should follow the US model of pluralism in Jewish religious life.
order to evaluate the merits of this proposal, I would like to address the
following issues: How successful has this pluralist model really been in the
United States? Has the Jewish Theological Seminary been true to its stated
mission (1886) “to preserve the knowledge and practice of historical Judaism”?
The Conservative movement in which I was raised more than 60 years ago is
virtually unrecognizable today. Are there more or less member congregations
since that time? Have young people who grew up in USY remained in the
Conservative movement as adults? The vast majority of my contemporaries in USY
either turned to Orthodoxy or slid into Reform, intermarriage, or have
Is it really wise to emulate a rate of intermarriage of
71% among non-Orthodox Jews? Hasn’t Orthodoxy in America strengthened during the
past 50 years, due to improved Jewish education and a number of outreach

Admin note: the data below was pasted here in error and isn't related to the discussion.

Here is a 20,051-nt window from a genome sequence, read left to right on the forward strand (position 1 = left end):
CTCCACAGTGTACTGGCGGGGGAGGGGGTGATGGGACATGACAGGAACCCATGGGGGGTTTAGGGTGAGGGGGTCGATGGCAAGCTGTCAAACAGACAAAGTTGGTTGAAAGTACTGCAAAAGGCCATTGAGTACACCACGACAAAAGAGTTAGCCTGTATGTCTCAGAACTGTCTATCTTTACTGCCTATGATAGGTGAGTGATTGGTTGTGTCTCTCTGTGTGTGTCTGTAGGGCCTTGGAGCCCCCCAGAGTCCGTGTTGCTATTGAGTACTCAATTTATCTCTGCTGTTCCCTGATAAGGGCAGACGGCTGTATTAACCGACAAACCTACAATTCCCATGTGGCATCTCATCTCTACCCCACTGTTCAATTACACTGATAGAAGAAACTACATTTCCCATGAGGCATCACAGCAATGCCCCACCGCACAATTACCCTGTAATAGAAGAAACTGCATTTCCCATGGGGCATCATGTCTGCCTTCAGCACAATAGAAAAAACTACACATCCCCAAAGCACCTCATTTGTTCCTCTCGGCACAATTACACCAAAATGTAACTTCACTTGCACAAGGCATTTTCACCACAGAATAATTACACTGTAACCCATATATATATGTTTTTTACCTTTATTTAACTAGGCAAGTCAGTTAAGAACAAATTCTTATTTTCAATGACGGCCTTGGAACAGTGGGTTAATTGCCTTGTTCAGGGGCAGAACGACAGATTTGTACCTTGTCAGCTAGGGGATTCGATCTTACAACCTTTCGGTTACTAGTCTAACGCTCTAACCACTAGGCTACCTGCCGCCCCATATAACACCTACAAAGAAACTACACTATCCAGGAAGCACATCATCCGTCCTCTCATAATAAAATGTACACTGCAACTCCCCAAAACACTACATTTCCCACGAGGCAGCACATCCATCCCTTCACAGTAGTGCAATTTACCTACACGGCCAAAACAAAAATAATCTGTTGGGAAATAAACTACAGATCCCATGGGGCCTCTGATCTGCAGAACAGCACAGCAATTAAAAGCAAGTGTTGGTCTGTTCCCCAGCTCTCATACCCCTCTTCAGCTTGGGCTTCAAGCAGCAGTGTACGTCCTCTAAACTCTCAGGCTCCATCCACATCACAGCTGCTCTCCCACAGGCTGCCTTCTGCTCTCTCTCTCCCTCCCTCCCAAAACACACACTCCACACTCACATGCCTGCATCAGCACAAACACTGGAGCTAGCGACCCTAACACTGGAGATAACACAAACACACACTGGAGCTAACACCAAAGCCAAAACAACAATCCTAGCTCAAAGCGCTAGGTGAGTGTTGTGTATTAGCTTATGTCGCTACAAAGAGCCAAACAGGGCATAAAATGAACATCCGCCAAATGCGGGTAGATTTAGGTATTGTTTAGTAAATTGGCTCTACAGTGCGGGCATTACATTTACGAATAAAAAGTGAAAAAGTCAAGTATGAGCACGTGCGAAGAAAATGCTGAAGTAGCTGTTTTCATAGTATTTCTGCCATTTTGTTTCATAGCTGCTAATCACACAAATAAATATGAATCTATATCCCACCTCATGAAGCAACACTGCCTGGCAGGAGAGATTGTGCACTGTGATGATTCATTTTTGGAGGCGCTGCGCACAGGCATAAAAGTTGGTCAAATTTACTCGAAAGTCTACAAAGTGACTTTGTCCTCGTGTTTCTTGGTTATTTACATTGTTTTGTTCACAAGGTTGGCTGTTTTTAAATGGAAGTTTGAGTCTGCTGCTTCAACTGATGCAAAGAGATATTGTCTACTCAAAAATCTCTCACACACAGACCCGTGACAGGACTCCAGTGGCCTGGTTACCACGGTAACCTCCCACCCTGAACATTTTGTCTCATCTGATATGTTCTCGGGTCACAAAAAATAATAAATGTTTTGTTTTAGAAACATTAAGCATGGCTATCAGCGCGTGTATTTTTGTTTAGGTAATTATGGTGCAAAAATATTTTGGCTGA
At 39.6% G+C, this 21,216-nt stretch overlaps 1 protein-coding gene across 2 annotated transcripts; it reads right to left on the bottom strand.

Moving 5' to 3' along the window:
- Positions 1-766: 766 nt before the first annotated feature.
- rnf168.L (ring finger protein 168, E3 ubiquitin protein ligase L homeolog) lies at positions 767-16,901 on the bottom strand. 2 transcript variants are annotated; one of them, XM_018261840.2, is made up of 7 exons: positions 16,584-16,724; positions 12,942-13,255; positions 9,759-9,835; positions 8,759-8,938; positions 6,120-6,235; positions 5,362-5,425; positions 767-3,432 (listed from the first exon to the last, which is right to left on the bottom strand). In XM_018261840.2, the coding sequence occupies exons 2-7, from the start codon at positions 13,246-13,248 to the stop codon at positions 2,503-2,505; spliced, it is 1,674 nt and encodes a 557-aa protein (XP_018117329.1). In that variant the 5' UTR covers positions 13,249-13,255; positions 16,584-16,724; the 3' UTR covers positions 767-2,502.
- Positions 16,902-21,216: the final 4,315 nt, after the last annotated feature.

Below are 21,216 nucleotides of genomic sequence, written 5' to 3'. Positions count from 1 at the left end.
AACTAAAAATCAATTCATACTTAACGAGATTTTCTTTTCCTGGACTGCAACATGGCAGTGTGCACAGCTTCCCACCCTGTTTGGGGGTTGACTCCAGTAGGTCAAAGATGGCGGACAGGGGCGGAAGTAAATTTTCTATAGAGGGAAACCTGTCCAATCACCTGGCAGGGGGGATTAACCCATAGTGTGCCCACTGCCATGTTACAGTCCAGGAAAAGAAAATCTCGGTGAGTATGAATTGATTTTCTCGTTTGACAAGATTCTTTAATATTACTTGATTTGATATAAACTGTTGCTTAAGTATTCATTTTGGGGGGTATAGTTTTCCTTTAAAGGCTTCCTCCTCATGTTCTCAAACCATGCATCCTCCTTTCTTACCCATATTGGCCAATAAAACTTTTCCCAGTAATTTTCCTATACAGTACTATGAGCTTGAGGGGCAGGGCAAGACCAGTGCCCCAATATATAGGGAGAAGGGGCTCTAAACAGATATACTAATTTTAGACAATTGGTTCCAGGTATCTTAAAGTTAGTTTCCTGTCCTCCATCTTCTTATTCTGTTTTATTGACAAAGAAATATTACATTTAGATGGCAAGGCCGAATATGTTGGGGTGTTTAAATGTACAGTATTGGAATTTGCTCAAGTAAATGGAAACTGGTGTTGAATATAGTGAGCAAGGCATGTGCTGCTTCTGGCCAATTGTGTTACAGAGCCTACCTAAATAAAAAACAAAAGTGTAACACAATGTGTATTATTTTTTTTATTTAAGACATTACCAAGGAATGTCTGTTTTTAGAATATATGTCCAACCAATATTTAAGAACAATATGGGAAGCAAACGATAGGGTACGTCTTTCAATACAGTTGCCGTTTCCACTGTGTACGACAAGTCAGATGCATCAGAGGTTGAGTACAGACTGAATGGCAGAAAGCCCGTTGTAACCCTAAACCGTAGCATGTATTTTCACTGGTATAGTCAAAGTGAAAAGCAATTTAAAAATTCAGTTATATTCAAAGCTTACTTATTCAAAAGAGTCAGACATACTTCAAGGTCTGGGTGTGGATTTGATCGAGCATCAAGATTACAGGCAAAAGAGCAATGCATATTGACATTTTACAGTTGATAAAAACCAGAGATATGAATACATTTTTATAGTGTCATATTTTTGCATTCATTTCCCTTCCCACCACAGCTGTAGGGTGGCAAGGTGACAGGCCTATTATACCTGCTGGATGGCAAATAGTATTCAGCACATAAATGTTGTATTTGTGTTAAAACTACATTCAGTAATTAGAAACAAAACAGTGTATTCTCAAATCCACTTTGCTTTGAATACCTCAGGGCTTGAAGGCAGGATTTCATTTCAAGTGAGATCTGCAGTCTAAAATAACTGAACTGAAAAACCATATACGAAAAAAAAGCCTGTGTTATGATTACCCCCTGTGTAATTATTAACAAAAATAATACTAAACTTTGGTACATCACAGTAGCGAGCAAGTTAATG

initiatives? Admittedly, there have been sad abuses of Torah standards in social
and ethical behavior among those professing to be Orthodox.
These must be
continually monitored and addressed.
However, it appears that the true
observance of an Orthodox halachic lifestyle is, as evidenced by the demographic
record, the only insurance against assimilation in both America and
Is our Orthodox system here perfect? Certainly not. There are
rabbis who call themselves Orthodox whom we cannot hold up as good role
Although no system runs perfectly, we should always try harder to
improve, and to reach out to our non-observant brothers. Unfortunately, we
observant ones sometimes feel that we must cloister ourselves to protect our
children from the corrosive temptations of secularism.
However, there are
bright lights, such as Aish Hatorah, Migdal Ohr and others, which are more
accepting and non-dogmatic.
In the end, an unchecked pluralism divides
the Jewish people, rather than uniting us. Religious standards, that are
informed by the ritual and moral codes prescribed in the Torah, have kept us and
sustained us as a people. Our goal is to make Torah a focal point for our
culture. Without Torah standards, the Jewish people may soon disappear. The
Torah is the deed that records our claim to Medinat Yisrael. May our deeds prove
us worthy to keep this, our homeland!
ESTELLE P. HARRIS